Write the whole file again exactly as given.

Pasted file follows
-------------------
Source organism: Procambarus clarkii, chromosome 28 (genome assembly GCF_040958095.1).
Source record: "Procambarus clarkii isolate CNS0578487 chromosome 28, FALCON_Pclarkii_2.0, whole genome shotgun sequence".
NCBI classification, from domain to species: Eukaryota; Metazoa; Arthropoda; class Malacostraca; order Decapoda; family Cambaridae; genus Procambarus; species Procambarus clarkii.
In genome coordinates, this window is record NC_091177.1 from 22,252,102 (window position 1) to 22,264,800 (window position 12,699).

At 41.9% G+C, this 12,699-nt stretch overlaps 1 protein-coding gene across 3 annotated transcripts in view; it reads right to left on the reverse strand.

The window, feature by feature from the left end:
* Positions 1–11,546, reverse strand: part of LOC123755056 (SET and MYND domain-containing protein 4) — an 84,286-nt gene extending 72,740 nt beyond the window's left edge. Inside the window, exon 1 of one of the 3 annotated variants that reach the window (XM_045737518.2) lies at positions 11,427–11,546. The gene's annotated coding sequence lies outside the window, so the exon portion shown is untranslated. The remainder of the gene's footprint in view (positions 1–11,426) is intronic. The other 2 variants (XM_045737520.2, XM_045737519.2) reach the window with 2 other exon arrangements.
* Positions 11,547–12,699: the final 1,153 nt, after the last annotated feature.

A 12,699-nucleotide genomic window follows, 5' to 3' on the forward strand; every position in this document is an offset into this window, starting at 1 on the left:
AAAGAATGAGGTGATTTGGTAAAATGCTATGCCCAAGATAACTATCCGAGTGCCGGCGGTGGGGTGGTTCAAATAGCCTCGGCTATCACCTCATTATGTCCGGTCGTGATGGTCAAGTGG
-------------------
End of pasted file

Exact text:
Source organism: Procambarus clarkii, chromosome 28 (genome assembly GCF_040958095.1).
Source record: "Procambarus clarkii isolate CNS0578487 chromosome 28, FALCON_Pclarkii_2.0, whole genome shotgun sequence".
NCBI classification, from domain to species: Eukaryota; Metazoa; Arthropoda; class Malacostraca; order Decapoda; family Cambaridae; genus Procambarus; species Procambarus clarkii.
In genome coordinates, this window is record NC_091177.1 from 22,252,102 (window position 1) to 22,264,800 (window position 12,699).

At 41.9% G+C, this 12,699-nt stretch overlaps 1 protein-coding gene across 3 annotated transcripts in view; it reads right to left on the reverse strand.

The window, feature by feature from the left end:
* Positions 1–11,546, reverse strand: part of LOC123755056 (SET and MYND domain-containing protein 4) — an 84,286-nt gene extending 72,740 nt beyond the window's left edge. Inside the window, exon 1 of one of the 3 annotated variants that reach the window (XM_045737518.2) lies at positions 11,427–11,546. The gene's annotated coding sequence lies outside the window, so the exon portion shown is untranslated. The remainder of the gene's footprint in view (positions 1–11,426) is intronic. The other 2 variants (XM_045737520.2, XM_045737519.2) reach the window with 2 other exon arrangements.
* Positions 11,547–12,699: the final 1,153 nt, after the last annotated feature.

A 12,699-nucleotide genomic window follows, 5' to 3' on the forward strand; every position in this document is an offset into this window, starting at 1 on the left:
AAAGAATGAGGTGATTTGGTAAAATGCTATGCCCAAGATAACTATCCGAGTGCCGGCGGTGGGGTGGTTCAAATAGCCTCGGCTATCACCTCATTATGTCCGGTCGTGATGGTCAAGTGG